Wednesday, August 5, 2009

What Does the Best Facial Moisturizer Have to Do To Meet Your Expectations For a Face Moisturizer?

Let me ask you a simple question... Of all the moisturizing creams you've ever used -- did the best facial moisturizer come close to meeting your expectations?

I will make the assumption you answered "No" otherwise, you probably wouldn't be reading this article in the first place.

If that's the case, what features, results and benefits do you reasonably expect from a top quality moisturizing face cream.

The first and most basic things a moisturizer must do in my opinion is hydrate and moisturizes facial tissue by adding water and oils to the skin cells. And at the same time it needs to reduce the amount of moisture lost from the skin.

Now there are lots of good natural hydrating and moisturizing emollients, antioxidants and natural oils that can do this. But, on the other hand, you have to be careful, because there is way to many nasty petroleum-based substances in creams, that you should avoid putting on your delicate facial skin.

The second important issue to think about is the amount of active ingredients contained in the moisturizer. It's simple really -- if there's only a very small amount of substances in the cream that do all the good work... then you can't really expect a satisfactory result. Therefore, the obvious thing to do is look for a moisturizing cream that contains the highest amount of natural active ingredients compared to any other comparable product you're evaluating.

The third thing worth looking for in the best facial moisturizer is can it help maintain and hopefully improve your skins present condition. We all know facial tissues sag and wrinkle, as you get older particularly around and under the eyes, jowls and neck area. This is partly due to dryness, but is more influenced by the reduction of collagen and elastin protein cells being produced by your body.

Therefore, it's reasonable to expect a good quality moisturizing cream to also contain special substances that can help firm and tone up these difficult areas with anti-aging and anti-wrinkle ingredients.

Let's assume you can find a line of creams that meet the above stringent criteria. Then there are only two remaining issues... can you afford to buy and use the products on a daily basis, and are you prepared to start a proper skin care regime and follow it through.

So, the best facial moisturizer isn't just a single product. It's a combination of top-quality natural ingredients used in synergy throughout the day and nighttime, to keep your skin hydrated, moisturized, soft and smooth all the time.

Article Source:

What skin type do I have? Here's An Easy Test

1. Wash your face with a cleanser designed for normal skin. I like to use Cetaphil for this test.
Rinse well. Pat (don't wipe) your face dry using a soft towel.

2. Wait one hour.

Watch a good show. I like The First 48, Snapped, or The Ultimate Fighter! :-)

3. Evaluate your skin.

Dr. Susan Taylor, dertmatologist and Director of the Skin of Color Center, states:

  • If it feels tight, ashy, or flaky- you have dry skin.

  • If you’re oily {Look for shine or a glossy appearance.} only across the forehead, down the nose, and on the chin- you have combination skin.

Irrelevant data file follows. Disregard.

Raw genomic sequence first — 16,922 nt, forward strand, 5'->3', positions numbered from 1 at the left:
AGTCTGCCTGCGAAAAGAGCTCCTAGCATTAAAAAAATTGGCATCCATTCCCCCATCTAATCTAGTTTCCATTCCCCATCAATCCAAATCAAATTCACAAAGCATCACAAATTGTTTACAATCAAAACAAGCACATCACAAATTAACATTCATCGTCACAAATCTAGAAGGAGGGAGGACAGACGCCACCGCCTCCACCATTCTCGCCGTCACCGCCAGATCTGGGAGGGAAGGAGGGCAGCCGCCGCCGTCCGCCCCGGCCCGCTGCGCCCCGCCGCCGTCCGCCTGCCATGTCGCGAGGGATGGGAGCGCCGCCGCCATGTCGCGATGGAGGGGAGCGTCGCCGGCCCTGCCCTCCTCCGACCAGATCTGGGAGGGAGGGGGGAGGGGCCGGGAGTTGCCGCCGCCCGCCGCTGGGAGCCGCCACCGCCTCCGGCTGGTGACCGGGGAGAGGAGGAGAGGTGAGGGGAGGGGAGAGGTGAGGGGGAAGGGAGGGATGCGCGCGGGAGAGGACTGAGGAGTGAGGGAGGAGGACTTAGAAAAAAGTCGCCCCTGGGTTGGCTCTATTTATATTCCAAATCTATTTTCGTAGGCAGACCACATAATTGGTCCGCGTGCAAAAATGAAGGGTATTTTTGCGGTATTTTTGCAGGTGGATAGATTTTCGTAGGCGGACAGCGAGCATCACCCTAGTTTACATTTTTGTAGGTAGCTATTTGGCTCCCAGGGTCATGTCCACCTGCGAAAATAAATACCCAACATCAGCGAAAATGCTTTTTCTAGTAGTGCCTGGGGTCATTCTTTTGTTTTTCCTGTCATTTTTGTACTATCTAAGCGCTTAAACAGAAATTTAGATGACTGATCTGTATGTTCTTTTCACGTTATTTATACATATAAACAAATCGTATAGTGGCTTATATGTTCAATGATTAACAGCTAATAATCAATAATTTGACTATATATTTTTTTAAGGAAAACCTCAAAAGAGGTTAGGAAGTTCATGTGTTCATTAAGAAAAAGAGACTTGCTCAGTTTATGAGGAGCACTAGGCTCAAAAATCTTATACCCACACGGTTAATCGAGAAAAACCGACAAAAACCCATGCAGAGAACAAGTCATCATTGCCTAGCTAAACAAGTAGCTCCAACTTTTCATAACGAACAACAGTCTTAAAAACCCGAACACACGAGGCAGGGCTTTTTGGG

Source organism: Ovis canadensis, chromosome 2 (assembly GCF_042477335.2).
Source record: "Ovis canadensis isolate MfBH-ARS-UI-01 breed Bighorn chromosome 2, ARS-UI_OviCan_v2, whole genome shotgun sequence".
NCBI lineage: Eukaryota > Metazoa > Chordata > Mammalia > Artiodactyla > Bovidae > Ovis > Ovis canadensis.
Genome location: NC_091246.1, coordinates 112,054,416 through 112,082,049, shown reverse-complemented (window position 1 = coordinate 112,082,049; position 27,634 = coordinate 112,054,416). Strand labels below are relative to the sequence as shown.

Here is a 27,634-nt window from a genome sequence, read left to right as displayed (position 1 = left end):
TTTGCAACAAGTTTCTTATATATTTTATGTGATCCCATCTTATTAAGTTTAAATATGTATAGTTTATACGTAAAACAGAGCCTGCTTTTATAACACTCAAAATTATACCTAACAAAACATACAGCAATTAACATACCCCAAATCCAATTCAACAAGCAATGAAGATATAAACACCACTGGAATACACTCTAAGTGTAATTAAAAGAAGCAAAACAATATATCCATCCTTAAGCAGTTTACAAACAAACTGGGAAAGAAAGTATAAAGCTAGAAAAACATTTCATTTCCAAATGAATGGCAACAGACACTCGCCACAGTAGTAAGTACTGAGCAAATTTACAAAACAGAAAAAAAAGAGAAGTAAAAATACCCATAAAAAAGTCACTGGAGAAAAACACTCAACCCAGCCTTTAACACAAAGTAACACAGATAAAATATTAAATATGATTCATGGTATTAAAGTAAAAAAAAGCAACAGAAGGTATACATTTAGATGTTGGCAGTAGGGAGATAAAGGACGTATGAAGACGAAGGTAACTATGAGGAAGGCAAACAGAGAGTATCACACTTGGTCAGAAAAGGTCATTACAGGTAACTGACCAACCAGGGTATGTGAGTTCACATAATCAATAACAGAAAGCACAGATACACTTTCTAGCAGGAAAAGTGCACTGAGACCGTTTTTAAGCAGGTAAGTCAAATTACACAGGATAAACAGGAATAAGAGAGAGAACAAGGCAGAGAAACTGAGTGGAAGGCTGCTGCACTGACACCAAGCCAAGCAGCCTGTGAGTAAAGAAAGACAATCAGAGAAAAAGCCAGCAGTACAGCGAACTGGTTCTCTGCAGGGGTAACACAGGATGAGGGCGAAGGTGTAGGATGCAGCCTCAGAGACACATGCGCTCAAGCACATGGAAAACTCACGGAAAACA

• If you are shining, or glossy all over your face- you have oily skin.

  • If your face feels irritated or slightly itchy- you have sensitive skin.

Tuesday, August 4, 2009

Do I have to use a cleanser?

The answer is simply, “Yes.” Everyone needs to use one cleanser or another. Cleansing improves the health, well-being, and hygiene of your skin. That’s what we want, right?

If the skin is not cleansed, sweat, pollutants, debris, oil and bacteria builds up. Ugh! When you cleanse, you’re eliminating excess toxins which should decrease how quickly microorganisms grow which will reduce the possibility for infection. Yay!

Water alone only removes a little more than 60% of the dirt and oil on the skin. That’s not nearly a clean face. Water does not remove make-up. See, you need that cleanser.

Cleansers are formulated to remove all that additional dirt, oil, bacteria, make-up and dead skin cells.

If you have sensitive skin, wear make-up, or if you use topical creams, you simply must use a cleanser.

Here’s a compromise. We know that a quality skin care routine has four steps: Cleanse, Exfoliate, Moisturize, Protect. If you're too busy for one more step in your skin care routine, buy a cleanser that does more than just cleanse! Use the beauty of science.

My family (Mother plus her four daughters) uses Mary Kay’s Timewise 3-In-1 Cleanser.
Why? First, of all we don’t have much time, two of us are Mothers, so this product combines 3 beauty do’s into one. The 3-In-1 Cleanser is created to save time by combining cleansing, exfolitating, and freshening of the skin.

Secondly, my sisters and I are all over 29, so anti-aging products are at the top of our list. This cleanser contains age-fighting ingredients. Details in another article.

Finally, we simply agree with the thousands of Essence magazine readers who voted this product Reader’s Choice Beauty Award. Women of color-it works on our skin!

Wednesday, July 29, 2009

What is Glycolic Acid?

There’s a lot of buzz around this ingredient: glycolic acid. Here’s what I’ve discovered.

Dr. Susan Taylor, M.D. is a dertmatologist and Director of the Skin of Color Center. She also is the author of a book called Brown Skin. Dr. Taylor also created a website called She specializes in the dermatological needs of people of color. People of color include Latino/as, African-Americans, Native Americans, and Asians.